On Finding My Rhythm Again

Being alive for nearly a quarter of a century has brought about more than one person’s fair share of valuable lessons. Finding balance requires both highs and lows. For me, the beginning of 2013 was a real low. How could that be, right? I went home to NYC, hopped across the pond to Ireland, visited Japan for the second time in 4 months, and got a taste of China through Beijing.

Well, I’ll tell you. It’s silly really because I had structured my entire return to Asia around my tour to North Korea. When I had to cancel my trip into the DPRK, I lost sight of why I bothered visiting Japan again and chose to cut my trip throughout China because of how disheartened and disappointed I felt. Biggest pity party ever! Maybe continuing through China would’ve been good for me, but it would’ve been a waste to travel with a cloud hanging over my head. Additionally, I came crawling out of China back to America with a head cold that overstayed its welcome and left me without a voice for nearly 3 weeks. It was time to be done. See also, How You Know It’s Time to Leave.

Making origami cranes at Nikko Sumica Hostel

Making origami cranes at Nikko Sumica Hostel

Lessons Learned

There are a few lessons that have hit home recently, and they’re important to address and reflect upon because they can easily be applied to something happening in YOUR life too.

Listen to and consider what others have to say, but ultimately, it’s your life and your decision. Don’t let ANYONE pressure you out of doing something you know is the right choice for you or steer you off your path. Regarding the decision to cancel my trip to the DPRK, I disobeyed my intuition and heart, and for that I am most ashamed.

Finish what you start. It drives me mental that I can’t seem to follow through with my travel plans. I cut my first RTW trip short due to fatigue and family health issues, and of course, this most recent trip ended abruptly due to poor planning and high hopes. Which leads to my third lesson…

Stay flexible! Yep, my go-with-the-flow needs major improvement. At the age of 24, I feel this sense of urgency to see the whole world tomorrow, but as my mother always reminds me, the world isn’t going anywhere. I have my whole life to explore so I must practice going slow, staying flexible, and not getting so down on myself when my travel plans don’t pan out the way I want them to.

My cousin, Mason, and I goofing off in Florida

My cousin, Mason, and I goofing off in Florida

On Being Back in America

Now that I’ve been back home for a couple of months, I’m feeling more lost than ever. Seeing so many different countries in such a short time has left me feeling displaced in America. While I am, in fact, inching my way back up from this trough, finding my footing has been difficult, and I haven’t a clue of where I’m headed. It’s like learning to walk again. More than that, I have all of these travel experiences, stories, tips, and photos to share, and I have no idea what to do with them. They’re just sitting in my head collecting dust.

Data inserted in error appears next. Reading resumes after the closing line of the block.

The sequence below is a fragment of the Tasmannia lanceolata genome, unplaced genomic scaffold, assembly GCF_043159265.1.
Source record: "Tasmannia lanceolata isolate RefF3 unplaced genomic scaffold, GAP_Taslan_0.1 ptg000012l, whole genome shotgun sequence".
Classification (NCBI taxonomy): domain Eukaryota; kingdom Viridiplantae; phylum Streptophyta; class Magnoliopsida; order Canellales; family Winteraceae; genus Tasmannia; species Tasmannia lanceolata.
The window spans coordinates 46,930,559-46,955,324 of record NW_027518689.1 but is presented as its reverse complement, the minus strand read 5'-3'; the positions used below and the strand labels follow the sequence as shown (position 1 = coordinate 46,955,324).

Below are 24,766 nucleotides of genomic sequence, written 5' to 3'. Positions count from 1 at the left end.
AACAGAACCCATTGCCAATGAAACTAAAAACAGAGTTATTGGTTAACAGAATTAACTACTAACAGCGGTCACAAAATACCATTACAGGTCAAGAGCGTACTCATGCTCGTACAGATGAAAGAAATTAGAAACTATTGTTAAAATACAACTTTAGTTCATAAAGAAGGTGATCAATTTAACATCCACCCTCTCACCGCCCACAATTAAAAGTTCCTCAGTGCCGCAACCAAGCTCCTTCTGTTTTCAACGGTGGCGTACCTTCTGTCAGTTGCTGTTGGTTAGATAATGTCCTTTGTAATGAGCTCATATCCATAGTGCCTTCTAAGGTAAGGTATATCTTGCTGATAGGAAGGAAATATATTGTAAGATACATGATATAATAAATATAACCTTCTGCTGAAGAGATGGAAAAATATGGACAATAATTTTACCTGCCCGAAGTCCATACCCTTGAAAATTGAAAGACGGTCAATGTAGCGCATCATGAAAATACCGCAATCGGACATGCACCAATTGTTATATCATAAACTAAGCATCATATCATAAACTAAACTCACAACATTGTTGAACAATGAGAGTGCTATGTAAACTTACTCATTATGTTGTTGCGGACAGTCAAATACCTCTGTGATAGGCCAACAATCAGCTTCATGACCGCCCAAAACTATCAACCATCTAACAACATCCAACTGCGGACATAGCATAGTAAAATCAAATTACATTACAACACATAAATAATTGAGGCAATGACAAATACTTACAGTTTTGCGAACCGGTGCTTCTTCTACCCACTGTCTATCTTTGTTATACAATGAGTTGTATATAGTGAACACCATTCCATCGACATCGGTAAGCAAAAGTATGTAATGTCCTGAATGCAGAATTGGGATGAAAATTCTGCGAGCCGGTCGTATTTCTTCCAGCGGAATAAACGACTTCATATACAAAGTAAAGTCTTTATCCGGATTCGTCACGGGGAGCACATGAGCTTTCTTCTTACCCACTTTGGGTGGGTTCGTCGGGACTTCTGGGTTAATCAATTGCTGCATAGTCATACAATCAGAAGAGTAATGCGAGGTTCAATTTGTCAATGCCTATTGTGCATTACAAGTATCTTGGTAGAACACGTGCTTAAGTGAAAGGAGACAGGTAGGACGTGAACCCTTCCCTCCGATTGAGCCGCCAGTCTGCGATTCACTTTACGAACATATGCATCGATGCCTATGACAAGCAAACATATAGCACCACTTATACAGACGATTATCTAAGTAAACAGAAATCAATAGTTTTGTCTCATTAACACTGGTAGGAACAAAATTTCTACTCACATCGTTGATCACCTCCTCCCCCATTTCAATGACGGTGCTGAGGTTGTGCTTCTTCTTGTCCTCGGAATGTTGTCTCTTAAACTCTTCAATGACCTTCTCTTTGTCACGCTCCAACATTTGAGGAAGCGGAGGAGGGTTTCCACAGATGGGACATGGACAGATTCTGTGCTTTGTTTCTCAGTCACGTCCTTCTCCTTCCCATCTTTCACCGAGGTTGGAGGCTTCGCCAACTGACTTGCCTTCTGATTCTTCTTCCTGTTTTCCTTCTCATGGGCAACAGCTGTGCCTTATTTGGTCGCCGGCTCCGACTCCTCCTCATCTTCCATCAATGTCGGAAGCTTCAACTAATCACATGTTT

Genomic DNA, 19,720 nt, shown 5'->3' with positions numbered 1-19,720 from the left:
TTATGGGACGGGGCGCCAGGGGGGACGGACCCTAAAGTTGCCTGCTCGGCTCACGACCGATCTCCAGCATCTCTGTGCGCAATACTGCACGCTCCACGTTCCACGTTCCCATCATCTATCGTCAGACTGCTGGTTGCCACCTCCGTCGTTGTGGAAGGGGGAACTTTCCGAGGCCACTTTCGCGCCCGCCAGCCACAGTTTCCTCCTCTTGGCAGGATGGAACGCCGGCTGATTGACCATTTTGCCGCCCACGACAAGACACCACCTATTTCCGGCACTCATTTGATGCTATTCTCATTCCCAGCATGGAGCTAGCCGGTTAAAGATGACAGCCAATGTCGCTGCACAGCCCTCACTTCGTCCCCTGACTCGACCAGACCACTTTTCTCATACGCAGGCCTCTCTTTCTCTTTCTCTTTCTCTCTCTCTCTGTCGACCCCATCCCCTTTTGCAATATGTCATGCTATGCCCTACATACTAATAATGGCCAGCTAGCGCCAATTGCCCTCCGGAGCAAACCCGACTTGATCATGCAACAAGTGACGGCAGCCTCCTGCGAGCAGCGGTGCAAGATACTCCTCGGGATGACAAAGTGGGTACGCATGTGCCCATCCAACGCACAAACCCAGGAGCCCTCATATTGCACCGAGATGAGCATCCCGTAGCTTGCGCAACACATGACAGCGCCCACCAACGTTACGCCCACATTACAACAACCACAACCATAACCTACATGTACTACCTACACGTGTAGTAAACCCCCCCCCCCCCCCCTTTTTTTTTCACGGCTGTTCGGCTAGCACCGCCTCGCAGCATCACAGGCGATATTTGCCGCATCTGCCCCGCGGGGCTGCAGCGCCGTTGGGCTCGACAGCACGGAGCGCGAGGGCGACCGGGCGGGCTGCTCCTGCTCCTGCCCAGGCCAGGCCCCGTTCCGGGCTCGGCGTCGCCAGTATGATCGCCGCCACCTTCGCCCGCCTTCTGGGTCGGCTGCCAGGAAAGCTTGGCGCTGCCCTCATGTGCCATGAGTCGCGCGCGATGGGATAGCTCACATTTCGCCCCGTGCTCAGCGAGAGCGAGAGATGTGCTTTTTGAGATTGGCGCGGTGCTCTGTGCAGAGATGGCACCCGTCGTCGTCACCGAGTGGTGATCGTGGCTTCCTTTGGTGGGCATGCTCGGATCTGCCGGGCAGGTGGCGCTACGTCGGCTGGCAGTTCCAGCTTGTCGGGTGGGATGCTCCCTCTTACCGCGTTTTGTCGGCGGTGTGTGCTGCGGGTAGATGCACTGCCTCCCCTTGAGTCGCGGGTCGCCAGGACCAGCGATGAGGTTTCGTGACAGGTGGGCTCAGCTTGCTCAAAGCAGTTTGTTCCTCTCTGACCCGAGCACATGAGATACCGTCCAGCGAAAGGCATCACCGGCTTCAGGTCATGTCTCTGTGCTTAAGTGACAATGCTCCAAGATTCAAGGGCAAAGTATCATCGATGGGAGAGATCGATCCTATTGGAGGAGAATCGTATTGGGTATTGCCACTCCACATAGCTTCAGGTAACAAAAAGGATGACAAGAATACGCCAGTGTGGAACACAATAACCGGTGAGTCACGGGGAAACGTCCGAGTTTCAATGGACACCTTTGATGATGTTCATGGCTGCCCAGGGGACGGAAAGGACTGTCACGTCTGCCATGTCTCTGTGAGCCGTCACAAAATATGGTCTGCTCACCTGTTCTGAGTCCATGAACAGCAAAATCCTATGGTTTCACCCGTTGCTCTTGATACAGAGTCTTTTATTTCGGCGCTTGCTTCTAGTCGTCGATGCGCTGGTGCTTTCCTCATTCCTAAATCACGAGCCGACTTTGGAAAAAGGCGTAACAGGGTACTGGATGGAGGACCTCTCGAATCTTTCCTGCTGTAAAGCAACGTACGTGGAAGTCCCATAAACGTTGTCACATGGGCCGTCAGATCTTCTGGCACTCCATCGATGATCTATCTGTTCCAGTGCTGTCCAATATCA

Everyday, I’m finding the patience to sit still and develop a regular routine again, but it’s like fitting a circle into a square box. Wanderlust is tugging at my soul 24/7, and trying to silence it is being untrue to who I am. So I let it consume me, making it difficult to be at home where nothing has changed except for me.

In a way, my hunger for a nomadic life has become dependent on the small world of like-minded perpetual travelers because they know the ups and downs of the addiction. They know how it feels to be humbled by people who live so large on so little, silenced and rattled by culture shock, and in awe of out of body experiences abroad. The type of people I’m drawn to and connect with so easily is changing, and I strive to stay in communication with them because they’re the strongest antidote for my anxieties.

Now, my friends at home are planning trips of their own and have invited me along to be a travel buddy. Even though I’ve had to turn down some amazing travel opportunities, I’m thrilled that they’re leaving home to seek out personal, new adventures. My friends abroad continue to encourage me to visit them in their home countries, and for that I am most grateful. It helps keep my spark to travel aflame and gives me something to look forward to. So it’s not all bad. My vision may be a little foggy right now, but I know what my future has in store for me is going to be so incredible, it sends chills up my spine.

As I mentioned in a recent update, I have a makeshift mission in mind for 2014, but it’s going to take a lot of work, will power, and money to get there. I’m not going to give anything away just yet, but I will say this. The mission has multiple parts to it, it involves the letter A, and it’s time to go live abroad for a while. After all, Henry Rollins once said…

The best way to learn about your country is to leave it.

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